The CFO of an FMCG company approached US recruitment firm Kelly Services recently, wanting to resign and take up consulting or shortterm assignments. Since then, he’s worked on various projects with companies of his choice, earned well and travelled extensively in between jobs. When Kelly reached out to him for a permanent job, he refused, saying he prefers gigs for their flexibility and exposure.
Such instances – once few & far between –are increasingly gathering momentum in India’s white-collar ‘gig economy,’ with skilled professionals seeking flexible work arrangements. It’s early days, but as more Indians opt for new work arrangements, interest is growing across age and experience brackets. Leading the charge are young employees with five-plus years of experience, confident in their abilities to do well even without the cushion of a permanent job, and mid-career people who have built up a nest egg and now want more flexibility and a work-life balance.
“Professionals are prepared to risk and learn something new for the sake of growth,” said Vaibhav Gaaydhani, executive director at ABC Consultants.
“Since they are free to take up other nonconflicting assignments, it makes sense for companies, too, given that the cost is not as prohibitive as hiring a full-time employee.” According to a study by PayPal this year, freelancers earn an average of Rs 20 lakh annually.
Project-based hiring is inevitable because mid-to-senior-level employees shoot up payroll costs and this kind of a job gives people flexibility to work, said Kaustubh Sonalkar, president of HR at Essar Group. “We have some such roles on offer – for instance, in an M&A kind of role or a techbased project.” A few years ago, there would have been a supply problem but today, such people are in abundance, he said.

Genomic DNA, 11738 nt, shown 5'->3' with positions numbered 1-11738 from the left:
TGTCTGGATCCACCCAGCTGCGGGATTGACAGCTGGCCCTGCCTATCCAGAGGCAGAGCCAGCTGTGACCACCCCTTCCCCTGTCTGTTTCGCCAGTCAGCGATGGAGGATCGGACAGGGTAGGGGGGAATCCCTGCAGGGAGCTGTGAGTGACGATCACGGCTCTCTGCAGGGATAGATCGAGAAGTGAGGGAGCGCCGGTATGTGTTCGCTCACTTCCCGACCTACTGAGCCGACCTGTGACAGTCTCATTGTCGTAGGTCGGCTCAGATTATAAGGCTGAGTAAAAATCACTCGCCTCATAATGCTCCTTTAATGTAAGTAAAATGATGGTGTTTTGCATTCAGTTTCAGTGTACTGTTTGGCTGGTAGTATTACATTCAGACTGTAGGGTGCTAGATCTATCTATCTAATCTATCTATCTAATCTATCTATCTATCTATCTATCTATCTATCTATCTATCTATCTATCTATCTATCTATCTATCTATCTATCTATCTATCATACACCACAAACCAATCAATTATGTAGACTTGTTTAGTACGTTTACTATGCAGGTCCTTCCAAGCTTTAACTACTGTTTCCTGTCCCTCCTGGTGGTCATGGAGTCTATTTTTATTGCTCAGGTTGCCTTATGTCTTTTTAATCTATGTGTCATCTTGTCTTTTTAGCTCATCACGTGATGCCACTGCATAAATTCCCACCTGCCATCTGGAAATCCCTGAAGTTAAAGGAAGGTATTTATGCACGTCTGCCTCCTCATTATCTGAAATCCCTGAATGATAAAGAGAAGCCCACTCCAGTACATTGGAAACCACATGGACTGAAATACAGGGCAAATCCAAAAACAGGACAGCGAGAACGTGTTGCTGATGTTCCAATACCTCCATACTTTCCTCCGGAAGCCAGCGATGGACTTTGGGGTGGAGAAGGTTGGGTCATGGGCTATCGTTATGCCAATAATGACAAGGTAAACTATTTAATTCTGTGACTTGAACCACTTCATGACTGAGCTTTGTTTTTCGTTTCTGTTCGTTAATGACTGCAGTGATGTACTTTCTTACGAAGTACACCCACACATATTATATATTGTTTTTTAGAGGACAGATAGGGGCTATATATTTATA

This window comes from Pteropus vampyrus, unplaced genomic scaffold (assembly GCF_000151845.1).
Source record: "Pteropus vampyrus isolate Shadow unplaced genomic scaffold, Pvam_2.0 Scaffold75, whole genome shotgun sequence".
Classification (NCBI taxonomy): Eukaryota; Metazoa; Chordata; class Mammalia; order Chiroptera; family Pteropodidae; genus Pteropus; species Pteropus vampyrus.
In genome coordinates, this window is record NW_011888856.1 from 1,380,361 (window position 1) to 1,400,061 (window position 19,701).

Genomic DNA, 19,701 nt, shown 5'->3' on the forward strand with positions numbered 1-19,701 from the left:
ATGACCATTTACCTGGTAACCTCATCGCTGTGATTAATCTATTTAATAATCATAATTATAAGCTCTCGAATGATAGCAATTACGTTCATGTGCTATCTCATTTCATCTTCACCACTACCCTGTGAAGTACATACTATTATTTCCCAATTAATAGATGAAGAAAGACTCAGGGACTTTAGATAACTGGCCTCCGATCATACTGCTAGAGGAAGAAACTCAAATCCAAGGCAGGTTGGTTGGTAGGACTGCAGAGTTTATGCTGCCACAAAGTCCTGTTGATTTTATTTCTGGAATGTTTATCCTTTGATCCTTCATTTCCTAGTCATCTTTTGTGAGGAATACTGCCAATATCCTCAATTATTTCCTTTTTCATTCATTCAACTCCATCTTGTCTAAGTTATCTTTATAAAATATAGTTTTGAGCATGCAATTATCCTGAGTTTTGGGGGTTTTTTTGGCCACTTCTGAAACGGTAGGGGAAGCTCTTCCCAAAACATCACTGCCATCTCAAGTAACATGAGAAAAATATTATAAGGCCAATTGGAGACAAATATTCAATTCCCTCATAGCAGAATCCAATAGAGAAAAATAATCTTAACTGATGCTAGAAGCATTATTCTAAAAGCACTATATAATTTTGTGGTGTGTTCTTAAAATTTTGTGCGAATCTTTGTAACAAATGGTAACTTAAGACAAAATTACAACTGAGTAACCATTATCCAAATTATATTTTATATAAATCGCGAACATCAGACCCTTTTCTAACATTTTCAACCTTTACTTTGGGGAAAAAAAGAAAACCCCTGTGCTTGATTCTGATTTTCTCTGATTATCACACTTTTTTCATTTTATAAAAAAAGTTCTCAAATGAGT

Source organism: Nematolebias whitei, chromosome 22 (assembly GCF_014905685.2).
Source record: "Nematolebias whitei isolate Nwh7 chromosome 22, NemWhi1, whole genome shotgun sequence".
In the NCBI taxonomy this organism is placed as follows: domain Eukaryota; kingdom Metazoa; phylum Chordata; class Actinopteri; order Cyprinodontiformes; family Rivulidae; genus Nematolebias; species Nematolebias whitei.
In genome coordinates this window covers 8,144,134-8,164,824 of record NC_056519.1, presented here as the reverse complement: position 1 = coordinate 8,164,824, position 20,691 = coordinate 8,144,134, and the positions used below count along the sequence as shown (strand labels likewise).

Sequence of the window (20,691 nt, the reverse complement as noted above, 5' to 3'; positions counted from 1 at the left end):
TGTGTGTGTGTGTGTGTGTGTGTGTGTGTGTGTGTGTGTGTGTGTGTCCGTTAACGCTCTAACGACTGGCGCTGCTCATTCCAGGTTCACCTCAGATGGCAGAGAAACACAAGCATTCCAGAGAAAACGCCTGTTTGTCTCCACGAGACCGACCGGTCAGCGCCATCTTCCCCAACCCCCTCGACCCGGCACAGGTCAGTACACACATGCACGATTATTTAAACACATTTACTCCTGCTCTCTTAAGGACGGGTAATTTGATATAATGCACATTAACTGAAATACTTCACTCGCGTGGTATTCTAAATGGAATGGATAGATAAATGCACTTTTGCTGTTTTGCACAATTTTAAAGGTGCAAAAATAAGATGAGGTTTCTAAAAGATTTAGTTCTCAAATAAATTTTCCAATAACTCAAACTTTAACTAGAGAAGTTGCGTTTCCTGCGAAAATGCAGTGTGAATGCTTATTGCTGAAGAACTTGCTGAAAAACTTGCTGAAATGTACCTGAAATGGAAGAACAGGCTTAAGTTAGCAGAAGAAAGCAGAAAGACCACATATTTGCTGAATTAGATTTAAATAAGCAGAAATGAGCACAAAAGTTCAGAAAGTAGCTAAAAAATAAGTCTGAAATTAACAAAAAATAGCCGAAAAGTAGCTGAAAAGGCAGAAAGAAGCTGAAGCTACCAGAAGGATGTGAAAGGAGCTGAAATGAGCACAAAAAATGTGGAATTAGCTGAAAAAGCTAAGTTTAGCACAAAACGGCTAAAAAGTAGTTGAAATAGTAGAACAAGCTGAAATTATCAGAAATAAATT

Three months ago, EY launched GigNow, atech platform that connects people seeking short-term employment options or flexibility with EY in India. Sandeep Kohli, national director for HR at EY, told ETthat over 70 such jobs are on offer on the platform and almost 700 people have applied. Initially, it started with consulting and now it has added finance and HR gigs. The next step is to launch a GigNow for women.
“We have launched a new division to cater to the requirements of the gig economy since we expect the trend to gain steam,” said AG Rao, Group MD at ManpowerGroup India.
While the gig economy in India isn’t regulated, skilled candidates stand to make good money. HR solutions provider PeopleStrong took on a senior professional to design its performance system for a five-month project. The candidate works 10 days a month and gets paid Rs 3 lakh monthly. Randstad said digital marketing specialists with five-plus years of experience can command $35-$100 an hour.
He and others agreed that India first needs to witness structural reform.
“With the gig economy becoming a reality, the future would witness a change in the way organisations would hire and manage their talent. Organisations need to reshape their talent strategy to accommodate the needs of this new category of workforce. They must rework payroll systems, recruitment strategy and overall people strategy,” said Bansal.